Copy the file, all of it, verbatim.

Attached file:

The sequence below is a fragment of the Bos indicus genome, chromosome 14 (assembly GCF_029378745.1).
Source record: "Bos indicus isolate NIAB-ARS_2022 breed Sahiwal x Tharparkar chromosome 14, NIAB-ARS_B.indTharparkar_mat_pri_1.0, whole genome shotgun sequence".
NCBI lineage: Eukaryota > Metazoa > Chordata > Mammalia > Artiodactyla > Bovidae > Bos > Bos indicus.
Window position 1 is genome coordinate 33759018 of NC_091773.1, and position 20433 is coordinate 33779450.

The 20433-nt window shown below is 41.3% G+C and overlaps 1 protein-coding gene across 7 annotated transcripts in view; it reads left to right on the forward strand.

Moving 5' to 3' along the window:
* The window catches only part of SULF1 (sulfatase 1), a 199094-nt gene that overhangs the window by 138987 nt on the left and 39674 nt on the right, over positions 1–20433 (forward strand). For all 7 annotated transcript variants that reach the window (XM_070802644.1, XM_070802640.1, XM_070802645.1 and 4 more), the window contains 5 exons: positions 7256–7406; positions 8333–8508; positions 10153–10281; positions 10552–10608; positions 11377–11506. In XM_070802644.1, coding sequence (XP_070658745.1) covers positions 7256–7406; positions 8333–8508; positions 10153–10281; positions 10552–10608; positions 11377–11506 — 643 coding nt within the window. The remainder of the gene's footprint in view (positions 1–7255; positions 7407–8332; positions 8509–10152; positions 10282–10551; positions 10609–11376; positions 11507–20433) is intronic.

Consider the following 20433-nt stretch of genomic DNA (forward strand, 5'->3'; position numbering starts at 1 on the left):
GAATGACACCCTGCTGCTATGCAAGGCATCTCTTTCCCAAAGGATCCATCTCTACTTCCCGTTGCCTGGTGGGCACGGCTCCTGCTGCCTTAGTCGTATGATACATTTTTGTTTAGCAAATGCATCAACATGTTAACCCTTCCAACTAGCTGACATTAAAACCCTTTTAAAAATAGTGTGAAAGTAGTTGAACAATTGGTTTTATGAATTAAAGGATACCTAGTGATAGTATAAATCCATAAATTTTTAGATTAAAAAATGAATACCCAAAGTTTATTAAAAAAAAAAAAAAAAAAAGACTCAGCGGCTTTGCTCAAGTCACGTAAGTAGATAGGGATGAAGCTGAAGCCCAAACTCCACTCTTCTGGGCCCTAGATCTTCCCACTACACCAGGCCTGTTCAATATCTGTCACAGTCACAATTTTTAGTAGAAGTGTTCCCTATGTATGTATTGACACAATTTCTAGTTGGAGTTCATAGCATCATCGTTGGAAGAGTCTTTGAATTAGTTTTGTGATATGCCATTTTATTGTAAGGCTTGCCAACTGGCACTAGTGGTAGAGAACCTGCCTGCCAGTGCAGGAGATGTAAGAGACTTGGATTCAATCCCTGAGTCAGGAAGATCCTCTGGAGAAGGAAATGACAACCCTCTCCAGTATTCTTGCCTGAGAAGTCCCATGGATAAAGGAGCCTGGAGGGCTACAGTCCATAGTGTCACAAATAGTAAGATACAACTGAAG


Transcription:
The sequence below is a fragment of the Bos indicus genome, chromosome 14 (assembly GCF_029378745.1).
Source record: "Bos indicus isolate NIAB-ARS_2022 breed Sahiwal x Tharparkar chromosome 14, NIAB-ARS_B.indTharparkar_mat_pri_1.0, whole genome shotgun sequence".
NCBI lineage: Eukaryota > Metazoa > Chordata > Mammalia > Artiodactyla > Bovidae > Bos > Bos indicus.
Window position 1 is genome coordinate 33759018 of NC_091773.1, and position 20433 is coordinate 33779450.

The 20433-nt window shown below is 41.3% G+C and overlaps 1 protein-coding gene across 7 annotated transcripts in view; it reads left to right on the forward strand.

Moving 5' to 3' along the window:
* The window catches only part of SULF1 (sulfatase 1), a 199094-nt gene that overhangs the window by 138987 nt on the left and 39674 nt on the right, over positions 1–20433 (forward strand). For all 7 annotated transcript variants that reach the window (XM_070802644.1, XM_070802640.1, XM_070802645.1 and 4 more), the window contains 5 exons: positions 7256–7406; positions 8333–8508; positions 10153–10281; positions 10552–10608; positions 11377–11506. In XM_070802644.1, coding sequence (XP_070658745.1) covers positions 7256–7406; positions 8333–8508; positions 10153–10281; positions 10552–10608; positions 11377–11506 — 643 coding nt within the window. The remainder of the gene's footprint in view (positions 1–7255; positions 7407–8332; positions 8509–10152; positions 10282–10551; positions 10609–11376; positions 11507–20433) is intronic.

Consider the following 20433-nt stretch of genomic DNA (forward strand, 5'->3'; position numbering starts at 1 on the left):
GAATGACACCCTGCTGCTATGCAAGGCATCTCTTTCCCAAAGGATCCATCTCTACTTCCCGTTGCCTGGTGGGCACGGCTCCTGCTGCCTTAGTCGTATGATACATTTTTGTTTAGCAAATGCATCAACATGTTAACCCTTCCAACTAGCTGACATTAAAACCCTTTTAAAAATAGTGTGAAAGTAGTTGAACAATTGGTTTTATGAATTAAAGGATACCTAGTGATAGTATAAATCCATAAATTTTTAGATTAAAAAATGAATACCCAAAGTTTATTAAAAAAAAAAAAAAAAAAAGACTCAGCGGCTTTGCTCAAGTCACGTAAGTAGATAGGGATGAAGCTGAAGCCCAAACTCCACTCTTCTGGGCCCTAGATCTTCCCACTACACCAGGCCTGTTCAATATCTGTCACAGTCACAATTTTTAGTAGAAGTGTTCCCTATGTATGTATTGACACAATTTCTAGTTGGAGTTCATAGCATCATCGTTGGAAGAGTCTTTGAATTAGTTTTGTGATATGCCATTTTATTGTAAGGCTTGCCAACTGGCACTAGTGGTAGAGAACCTGCCTGCCAGTGCAGGAGATGTAAGAGACTTGGATTCAATCCCTGAGTCAGGAAGATCCTCTGGAGAAGGAAATGACAACCCTCTCCAGTATTCTTGCCTGAGAAGTCCCATGGATAAAGGAGCCTGGAGGGCTACAGTCCATAGTGTCACAAATAGTAAGATACAACTGAAG